• white people “have historically held positions of dominance, privilege, and social power in Western society”; have engaged in “collusion” by “working together … consciously or unconsciously” to ensure the “denial of access, resources and opportunities” for nonwhites; have engaged in “systemic harmful treatment directed towards … people of color”; and have been endowed by American society with a large measure of “privilege” – i.e., “unearned access to resources that enhance one’s chances of getting what one needs … in order to lead a safe, fulfilling, productive life”;
  • “oppression” is “a system that benefits … ‘privileged’ white groups and disadvantages … ‘target groups’ [or] people of color”;
  • “racism” is “a system of oppression based on race that privileges white people and targets people of color”;
  • “classism” is “a system of oppression based on socio-economic class that privilege[s] (white) people who are wealthy and target[s] people (of color) who are poor or working class”;
  • “classism” also “refers to the economic system that creates excessive inequality and causes basic human needs to go unmet”; and
  • because white people are “members of privilege groups,” they invariably develop a sense of “internalized superiority” which causes them “to look at themselves … and society through a distorted lens such that the structural privileges they enjoy and the cultural practices and values of their group are represented as … and [are] believed to be normal and universal.”

“There is no such thing as ‘passively dismantling oppression,’ adds the JCCC training manual. “We are either actively working to end oppression or colluding with it, allowing it to continue.”

According to its IRS filings, JCCC in 2016 had gross revenues of $629,479 and employed eight staffers along with forty-three volunteers.

Among JCCC’s leading funders are the Surdna Foundation ($329,000 from 2012-18), the Santa Barbara Foundation ($820,697 from 2010-18), the McCune Foundation ($340,588 from 2011-18), and the James S. Bower Foundation ($240,000 from 2015-18).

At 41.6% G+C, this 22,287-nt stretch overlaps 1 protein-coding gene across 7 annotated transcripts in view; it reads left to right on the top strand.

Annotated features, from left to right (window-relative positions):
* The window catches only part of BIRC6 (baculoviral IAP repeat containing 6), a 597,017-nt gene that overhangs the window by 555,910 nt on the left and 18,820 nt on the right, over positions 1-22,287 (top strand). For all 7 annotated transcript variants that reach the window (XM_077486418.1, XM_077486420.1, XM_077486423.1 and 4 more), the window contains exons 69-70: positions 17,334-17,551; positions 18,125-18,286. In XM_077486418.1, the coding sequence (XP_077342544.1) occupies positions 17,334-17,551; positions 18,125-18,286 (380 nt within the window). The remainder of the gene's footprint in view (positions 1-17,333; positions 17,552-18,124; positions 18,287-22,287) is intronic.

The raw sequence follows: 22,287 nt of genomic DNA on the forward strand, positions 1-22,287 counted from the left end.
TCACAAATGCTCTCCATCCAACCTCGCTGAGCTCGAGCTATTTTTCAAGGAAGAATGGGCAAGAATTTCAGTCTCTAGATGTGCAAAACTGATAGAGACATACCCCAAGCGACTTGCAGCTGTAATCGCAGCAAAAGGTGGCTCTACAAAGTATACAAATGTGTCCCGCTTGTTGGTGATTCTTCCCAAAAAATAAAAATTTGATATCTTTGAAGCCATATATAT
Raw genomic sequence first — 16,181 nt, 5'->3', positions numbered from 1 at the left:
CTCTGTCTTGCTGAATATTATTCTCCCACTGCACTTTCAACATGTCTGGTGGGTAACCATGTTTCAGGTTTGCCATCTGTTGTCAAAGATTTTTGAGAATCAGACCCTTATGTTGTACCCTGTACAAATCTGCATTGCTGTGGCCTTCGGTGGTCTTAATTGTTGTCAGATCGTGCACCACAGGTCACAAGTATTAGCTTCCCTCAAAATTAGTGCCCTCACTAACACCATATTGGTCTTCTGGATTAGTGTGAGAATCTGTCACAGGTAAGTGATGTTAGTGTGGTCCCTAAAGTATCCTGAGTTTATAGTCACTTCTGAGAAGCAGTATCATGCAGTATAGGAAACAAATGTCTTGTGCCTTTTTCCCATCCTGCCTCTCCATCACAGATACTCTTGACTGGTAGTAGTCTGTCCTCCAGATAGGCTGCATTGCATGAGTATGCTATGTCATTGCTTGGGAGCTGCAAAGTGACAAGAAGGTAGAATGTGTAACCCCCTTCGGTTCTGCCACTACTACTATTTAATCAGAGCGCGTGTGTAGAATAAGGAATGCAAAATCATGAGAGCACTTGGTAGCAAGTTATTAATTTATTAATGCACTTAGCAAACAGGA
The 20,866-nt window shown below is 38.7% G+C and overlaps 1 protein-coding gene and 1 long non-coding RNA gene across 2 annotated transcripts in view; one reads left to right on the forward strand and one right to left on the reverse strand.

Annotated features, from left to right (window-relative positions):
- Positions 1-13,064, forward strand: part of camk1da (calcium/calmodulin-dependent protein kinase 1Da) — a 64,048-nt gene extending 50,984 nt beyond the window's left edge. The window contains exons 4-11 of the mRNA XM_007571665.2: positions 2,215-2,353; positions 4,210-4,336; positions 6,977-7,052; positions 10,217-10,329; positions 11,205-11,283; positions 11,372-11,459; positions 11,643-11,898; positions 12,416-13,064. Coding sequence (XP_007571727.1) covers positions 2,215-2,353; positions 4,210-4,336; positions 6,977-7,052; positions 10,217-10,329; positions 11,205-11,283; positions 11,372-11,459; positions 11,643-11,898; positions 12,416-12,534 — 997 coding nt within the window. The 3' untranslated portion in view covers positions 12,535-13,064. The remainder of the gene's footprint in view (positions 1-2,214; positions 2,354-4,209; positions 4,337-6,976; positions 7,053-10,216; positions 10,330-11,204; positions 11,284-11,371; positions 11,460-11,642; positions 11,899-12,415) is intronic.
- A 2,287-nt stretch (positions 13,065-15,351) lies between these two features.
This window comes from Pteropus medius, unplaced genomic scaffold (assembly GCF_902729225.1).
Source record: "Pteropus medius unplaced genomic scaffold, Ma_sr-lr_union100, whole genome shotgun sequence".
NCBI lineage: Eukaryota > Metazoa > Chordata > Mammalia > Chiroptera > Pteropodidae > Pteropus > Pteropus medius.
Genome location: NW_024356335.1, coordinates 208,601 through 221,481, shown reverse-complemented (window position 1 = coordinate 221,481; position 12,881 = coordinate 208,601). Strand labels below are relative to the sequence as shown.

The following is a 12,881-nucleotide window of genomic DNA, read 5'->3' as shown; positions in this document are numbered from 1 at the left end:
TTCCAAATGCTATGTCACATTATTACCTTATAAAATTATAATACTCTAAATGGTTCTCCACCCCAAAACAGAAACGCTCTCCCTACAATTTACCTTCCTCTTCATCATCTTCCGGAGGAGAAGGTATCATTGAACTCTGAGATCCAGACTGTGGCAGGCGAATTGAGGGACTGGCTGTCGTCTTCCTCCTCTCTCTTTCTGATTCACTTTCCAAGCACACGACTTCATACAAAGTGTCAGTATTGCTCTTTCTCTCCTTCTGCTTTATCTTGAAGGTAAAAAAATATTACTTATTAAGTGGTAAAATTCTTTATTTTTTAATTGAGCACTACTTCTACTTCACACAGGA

One of JCCC’s major programs is its Institute for Equity in Education. Additional JCCC initiatives include a Youth Leadership Program that helps young people identify and address “key community issues” which affect them; a Safe Schools Program designed to help K-12 educators, administrators, staff, and high-school students better understand “the root causes of sex & gender-based harassment, bullying, and violence” against LGBT youth; a Language Justice Initiative which promotes the creation of “inclusive multilingual spaces where all languages are valued equally”; a Community Leadership Institute (CLI) which hosts dialogues, interactive activities, and work groups that explore “issues related to racism, sexism, homophobia, classism, and other injustices that affect our lives and communities”; and CAN DO (Change Agent Network for Dismantling Oppression), a youth-run, year-round follow-up and networking program for CLI graduates.

Further Reading: Just Communities Training Manual (Scribd.com); “Crude Anti-White, Anti-Male, Anti-Christian Communists Indoctrinate California K-12 Students” (by Matthew Vadum, 10-23-2018); “About Us” (Just-Communities.org); JCCC website sections on Youth Leadership DevelopmentSafe Schools ProgramLanguage Justice InitiativeCommunity Leadership Institute, and CAN DO.

0 paragraphs